60 years is a long time. It is rare for someone to stick with an organisation for so long, especially when so many changes have taken place, so although altruistic and community-minded, what does Vicko get from it in terms of self-satisfaction? He feels his greatest satisfaction is “seeing the youngsters coming through and being better swimmers than me”.
It is well-known at the club that the youngsters will do anything for Pete and are respectful of his knowledge but he reckons the sea is a great leveller. People come in, some more confident than others, but soon learn to work together, and even he has had his come-uppance. When he helped with Nippers he once asked a child his name, saying: “I know your Dad very well”. The child said: “That’s my Grandad”. There are times when the passing of years hit you!
So, 60 years of Bude SLSC, with loads of ongoing events, including, this year, a fund-raising Santa run on the beach, near Christmas. The Christmas Day Mick Moyle Memorial Swim will also take place, though timings may have to change slightly due to the tide. Vicko tells the story of how one year Crooklets was particularly rocky and the tide high so they put some carpet down to make the run into the sea easier. This worked like a dream, but afterwards, the carpets were rolled up and kept in the club’s foyer. After around 6 months, still in situ, the stench of wet carpet was quite overpowering. He also tells of the year when a man turned up from Exeter for the swim. He’d had a row with the wife, and the kids didn’t like their presents, so he bundled them all in the car to go to Bude. It probably saved Christmas Day for that family!
For many people now, the Christmas Day swim is an integral part of the day.
There has been lots of talk over the years about how it would be great to see a Club building befitting the status the SLSC has in the town but Vicko thinks the focus now will be on improving what they have, whilst retaining the club’s identity. Vicko helped to build the club, digging out the foundations. When they were building, a bricklayer on holiday insisted on helping, much to his wife’s chagrin. Afterwards the men would play a rough game of footy on the beach, which she was also understandably displeased with, all part of ruining her holiday. Of course, the man was injured, and of course, his wife had the deep satisfaction of having told him so.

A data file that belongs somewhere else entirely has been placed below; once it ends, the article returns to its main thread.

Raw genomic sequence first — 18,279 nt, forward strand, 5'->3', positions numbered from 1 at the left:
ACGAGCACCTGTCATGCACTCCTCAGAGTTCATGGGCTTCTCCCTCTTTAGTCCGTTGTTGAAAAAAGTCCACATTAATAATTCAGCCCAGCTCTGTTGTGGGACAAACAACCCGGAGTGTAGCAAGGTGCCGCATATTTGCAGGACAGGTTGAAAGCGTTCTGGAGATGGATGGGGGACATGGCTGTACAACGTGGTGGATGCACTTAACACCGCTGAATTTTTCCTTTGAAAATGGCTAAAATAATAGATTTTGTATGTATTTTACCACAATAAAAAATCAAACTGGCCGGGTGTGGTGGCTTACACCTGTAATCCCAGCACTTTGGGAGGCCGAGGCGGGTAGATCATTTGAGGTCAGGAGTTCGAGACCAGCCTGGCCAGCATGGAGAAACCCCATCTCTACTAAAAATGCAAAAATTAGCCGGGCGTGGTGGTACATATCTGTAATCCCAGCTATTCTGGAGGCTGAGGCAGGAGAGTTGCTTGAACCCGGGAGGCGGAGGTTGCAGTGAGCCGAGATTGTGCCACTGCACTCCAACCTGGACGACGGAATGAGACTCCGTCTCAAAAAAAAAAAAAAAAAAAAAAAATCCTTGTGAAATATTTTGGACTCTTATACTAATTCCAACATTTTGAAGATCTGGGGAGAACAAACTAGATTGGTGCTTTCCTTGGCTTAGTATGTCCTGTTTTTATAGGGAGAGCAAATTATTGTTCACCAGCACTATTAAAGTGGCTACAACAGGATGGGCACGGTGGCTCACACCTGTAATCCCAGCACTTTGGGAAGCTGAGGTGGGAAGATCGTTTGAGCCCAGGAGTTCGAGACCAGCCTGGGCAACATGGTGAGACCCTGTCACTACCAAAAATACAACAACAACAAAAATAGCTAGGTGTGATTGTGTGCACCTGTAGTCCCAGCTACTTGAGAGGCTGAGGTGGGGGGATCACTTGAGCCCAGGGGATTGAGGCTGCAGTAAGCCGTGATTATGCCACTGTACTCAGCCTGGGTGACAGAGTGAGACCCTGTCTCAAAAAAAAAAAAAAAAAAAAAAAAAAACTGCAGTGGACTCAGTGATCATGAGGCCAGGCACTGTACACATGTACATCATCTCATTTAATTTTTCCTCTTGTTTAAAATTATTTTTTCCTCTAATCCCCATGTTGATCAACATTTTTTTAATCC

Citizen of the Year is not the first accolade for Pete who has many achievements within surf life saving. He has also been to Buckingham Palace for a Bude SLSC award. And he is still involved with many other aspects of Bude life, including line marking for the rugby club, organising the St Piran’s Day Walk in Bude, and as a volunteer lock-gate operator. He is proud that Bude has the only sea-facing lock-gates in existence in Britain. Typically, he underplays this role too saying that “as a kid they used to let me help push the gates open, so I still do it”.
But he has had his tribulations, too, including cancer of the prostate and kidney; mind you, he even has funny hospital stories to tell. I could go on at length about Vicko’s many stories (he had me in stitches, funniest interview I’ve done in ages) but rather, I’ll end on what Pete says about himself and what others say about him.
I asked, given his belief in fate, what he feels his life purpose is. He was silenced for, oh, all of 20 seconds……
A good friend of the couple, Annie, filling the gap, said:
“To make us all happy, because that’s what he does”.
Meanwhile, Denise pondered and said “ he never has a bad word to say about anyone or anything and never wants anything”. She cites a holiday that they won in Rock. Peter had no desire to go – why leave Bude? – so they gave the tickets away.
Pete says: “I’ve retired in palace I want to retire. I’ve got everything here. Contentment is a hell of a thing and I’m quite content with what I’ve got”.
And maybe that explains his kindness and why I would challenge anyone in Bude to hear a bad thing about this man who is, rightly, Bude’s Citizens of the Year, though as he said (many times): “this is for the Surf Life Club’s 60th year, not me; it’s for everyone involved”.
You might have seen him at the Carnival with the Nippers, rather than in the official car, but if not, you can see him opening the new Lloyds TSB or TSB, or whatever it is, bank, in Bude on Monday.
Vicko: You’re one in a million. I salute you. Good health.